Currently, the issue of rural migrant workers' social integration in China has the following particularities in addition to its generalities. One particularity is the complexity of those to be integrated. China has more than 200 million rural migrant workers, who are not only large in number but also widely different in regional distribution, age, ability, qualification, and interest pursuit. Social integration must consider even more economic, social, psychological and cultural factors. The second is the gross inequality in participation opportunity. At present, the social integration of rural migrant workers faces serious institutional barriers. Tangible inequity exists in household register, welfare, labor, employment, participation, and rights protection. The third is the differential supply of basic public services. Under China's existing special fiscal and tax systems, local governments are the direct providers of basic public services. But their supply capacities are limited by their own fiscal resources and also by the levels of transfer payments. Besides, there are institutional barriers and the low level of equalization. So, rural migrant workers in different regions and cities are entitled to drastically different basic public services and social welfare when they get integrated with cities. The fourth is the background of researches. The researches on the issue of rural migrant workers' social integration in China must be conducted against the big picture of economic and social transition and the change of the mode of economic development, and must take into full account the impacts of economic and social transition on industrial structure, labor-capital relations, employment structure, and the adjustment of interest relations between different social stratums.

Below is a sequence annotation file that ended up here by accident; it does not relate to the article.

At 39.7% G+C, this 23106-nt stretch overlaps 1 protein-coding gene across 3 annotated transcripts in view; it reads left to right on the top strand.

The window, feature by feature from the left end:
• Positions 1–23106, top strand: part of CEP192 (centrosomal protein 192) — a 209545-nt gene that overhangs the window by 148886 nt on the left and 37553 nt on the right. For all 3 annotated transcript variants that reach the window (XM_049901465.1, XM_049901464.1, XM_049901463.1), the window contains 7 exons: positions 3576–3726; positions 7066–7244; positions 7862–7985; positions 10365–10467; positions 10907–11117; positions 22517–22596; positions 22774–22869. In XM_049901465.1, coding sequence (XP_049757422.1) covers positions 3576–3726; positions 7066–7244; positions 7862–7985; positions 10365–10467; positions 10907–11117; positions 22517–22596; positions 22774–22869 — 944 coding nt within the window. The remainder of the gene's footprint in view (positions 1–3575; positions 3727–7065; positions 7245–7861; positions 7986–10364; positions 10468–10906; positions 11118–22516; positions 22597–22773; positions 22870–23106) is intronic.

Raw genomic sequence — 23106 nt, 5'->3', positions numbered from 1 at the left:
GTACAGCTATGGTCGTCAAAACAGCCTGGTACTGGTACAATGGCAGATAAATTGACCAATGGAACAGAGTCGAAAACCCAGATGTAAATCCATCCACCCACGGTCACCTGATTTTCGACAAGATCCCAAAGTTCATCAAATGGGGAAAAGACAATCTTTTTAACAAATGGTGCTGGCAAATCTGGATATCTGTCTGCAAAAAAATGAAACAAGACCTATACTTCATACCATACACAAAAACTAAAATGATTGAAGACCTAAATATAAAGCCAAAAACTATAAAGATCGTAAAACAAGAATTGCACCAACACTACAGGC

In short, the social integration of rural migrant workers is a dynamic social process, in which institutional inequality must be eliminated and social capital must be formed and developed so that they can enjoy, as urban residents do, normal economic benefit, social and cultural life, equal public services and social welfare, right to extensive social and political participation, and hence effectively change their disadvantaged social position. In the course of rural migrant workers' social integration, eliminating unequal institutional arrangements is the prerequisite, realizing the equality in resource allocation, public services and social rights is the goal, and enhancing their adaptation to and recognition by cities through skill training, qualification education, social communication and human care is the key. In particular, rural migrant workers and their families must be organically integrated with social organizations around them so as to be "organized". Through mutual communication and learning within organizations, rural migrant workers and their families can boost their social adaptability, improve their social relations, promote their social capital transfer and development, and get themselves integrated with the mainstream of social networks.